By Mike Pomranz
Updated September 09, 2015
© Valery Band / Alamy Stock Photo

Looking for a diet that’s low-carb, low-fat, low-protein, gluten-free, organic and a perfect fit for pretty much every other buzz-worthy health restriction out there today? Why not try eating nothing at all? That’s the hot diet fad in Hong Kong, according to the Metro UK. Instead of eating, devotees take a more novel approach to maintaining their weight: staring into the sun.

Apparently, a group of women have regularly been seen hanging out on the beach at Sam Ka Village in Lei Yue Mun right around sunset. In lieu of an early dinner, they spend about half an hour staring directly into the sun. “We practice sun-gazing as a substitute for eating,” one of the women was quoted as saying by Coconuts Hong Kong. “Some of us who have finished the therapy now eat less, and others don’t have to eat at all.”

Of course, even if for some reason staring into the sun were a solid way to absorb energy from our nearest star instead of from calories (which, for the record, I’m pretty sure it’s not), staring into the sun is admittedly bad for your eyes, right? These women believe they have found a way around that, slowly ramping up their sun staring by ten seconds a day for nine months (at which point they reach their ideal 44 minutes of staring). For protection, they eschew sunglasses, instead preferring pinhole glasses that supposedly do not let in enough of the UV rays to cause harm.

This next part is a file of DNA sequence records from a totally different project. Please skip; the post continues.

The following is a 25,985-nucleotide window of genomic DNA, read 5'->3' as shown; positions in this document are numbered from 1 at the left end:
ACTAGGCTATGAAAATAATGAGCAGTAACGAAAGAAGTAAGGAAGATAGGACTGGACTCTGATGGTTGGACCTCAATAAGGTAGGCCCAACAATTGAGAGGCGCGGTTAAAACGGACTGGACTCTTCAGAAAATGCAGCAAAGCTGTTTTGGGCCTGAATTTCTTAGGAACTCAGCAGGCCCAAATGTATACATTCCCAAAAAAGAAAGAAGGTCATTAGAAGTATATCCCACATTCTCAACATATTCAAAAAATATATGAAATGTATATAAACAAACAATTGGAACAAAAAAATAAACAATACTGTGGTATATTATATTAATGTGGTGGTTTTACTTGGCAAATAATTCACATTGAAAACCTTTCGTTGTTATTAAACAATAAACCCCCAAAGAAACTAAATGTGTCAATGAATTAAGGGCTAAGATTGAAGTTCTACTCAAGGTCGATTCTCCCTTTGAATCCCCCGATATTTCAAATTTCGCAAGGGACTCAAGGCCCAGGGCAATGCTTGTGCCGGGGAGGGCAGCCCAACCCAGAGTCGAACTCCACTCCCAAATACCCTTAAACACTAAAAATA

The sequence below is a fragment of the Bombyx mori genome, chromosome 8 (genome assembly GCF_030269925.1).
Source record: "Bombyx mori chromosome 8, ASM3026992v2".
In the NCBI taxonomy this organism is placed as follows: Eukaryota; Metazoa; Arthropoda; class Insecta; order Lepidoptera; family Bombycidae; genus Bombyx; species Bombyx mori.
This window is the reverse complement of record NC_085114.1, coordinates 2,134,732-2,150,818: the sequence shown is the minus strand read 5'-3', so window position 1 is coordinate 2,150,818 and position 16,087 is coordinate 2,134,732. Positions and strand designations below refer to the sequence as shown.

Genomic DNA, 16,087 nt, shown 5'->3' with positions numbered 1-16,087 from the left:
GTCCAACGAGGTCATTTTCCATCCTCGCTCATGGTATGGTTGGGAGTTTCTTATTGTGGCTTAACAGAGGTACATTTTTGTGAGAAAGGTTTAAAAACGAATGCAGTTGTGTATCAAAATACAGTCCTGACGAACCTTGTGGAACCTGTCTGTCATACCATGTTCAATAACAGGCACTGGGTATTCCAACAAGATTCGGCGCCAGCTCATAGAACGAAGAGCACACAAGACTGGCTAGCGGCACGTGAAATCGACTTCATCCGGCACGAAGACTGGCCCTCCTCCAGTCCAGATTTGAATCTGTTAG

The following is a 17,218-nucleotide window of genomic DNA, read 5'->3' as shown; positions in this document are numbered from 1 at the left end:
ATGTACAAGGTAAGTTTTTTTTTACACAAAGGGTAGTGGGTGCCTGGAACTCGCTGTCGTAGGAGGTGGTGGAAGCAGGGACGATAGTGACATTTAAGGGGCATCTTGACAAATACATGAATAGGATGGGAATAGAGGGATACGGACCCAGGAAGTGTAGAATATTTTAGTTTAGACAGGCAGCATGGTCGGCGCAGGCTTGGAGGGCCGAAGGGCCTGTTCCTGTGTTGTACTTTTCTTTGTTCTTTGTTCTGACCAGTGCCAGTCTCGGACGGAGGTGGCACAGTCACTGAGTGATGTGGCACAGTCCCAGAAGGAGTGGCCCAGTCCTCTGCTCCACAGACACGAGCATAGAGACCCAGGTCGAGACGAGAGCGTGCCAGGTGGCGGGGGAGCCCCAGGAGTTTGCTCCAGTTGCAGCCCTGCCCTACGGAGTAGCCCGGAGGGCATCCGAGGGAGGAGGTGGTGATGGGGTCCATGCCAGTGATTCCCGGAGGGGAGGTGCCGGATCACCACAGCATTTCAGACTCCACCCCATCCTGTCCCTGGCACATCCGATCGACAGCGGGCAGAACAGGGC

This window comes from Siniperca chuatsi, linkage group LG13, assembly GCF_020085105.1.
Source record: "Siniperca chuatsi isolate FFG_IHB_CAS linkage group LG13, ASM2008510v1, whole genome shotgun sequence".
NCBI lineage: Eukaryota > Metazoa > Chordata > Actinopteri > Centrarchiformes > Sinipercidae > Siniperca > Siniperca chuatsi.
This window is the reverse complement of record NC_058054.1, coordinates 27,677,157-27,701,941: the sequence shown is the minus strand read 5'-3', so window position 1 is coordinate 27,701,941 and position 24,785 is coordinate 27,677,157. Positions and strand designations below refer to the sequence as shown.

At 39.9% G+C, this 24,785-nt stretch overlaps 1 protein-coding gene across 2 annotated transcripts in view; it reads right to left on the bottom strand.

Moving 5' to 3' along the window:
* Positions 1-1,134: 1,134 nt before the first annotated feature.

Doctors, of course, severely disagree with all of this. But as Munchies points out, diets like this one are nothing new and actually date back at least a century. And anyone who really believes they can sustain themselves by looking at the sun probably doesn’t care much what doctors say.

All this does bring up an important question, though: Does the sun taste like chicken?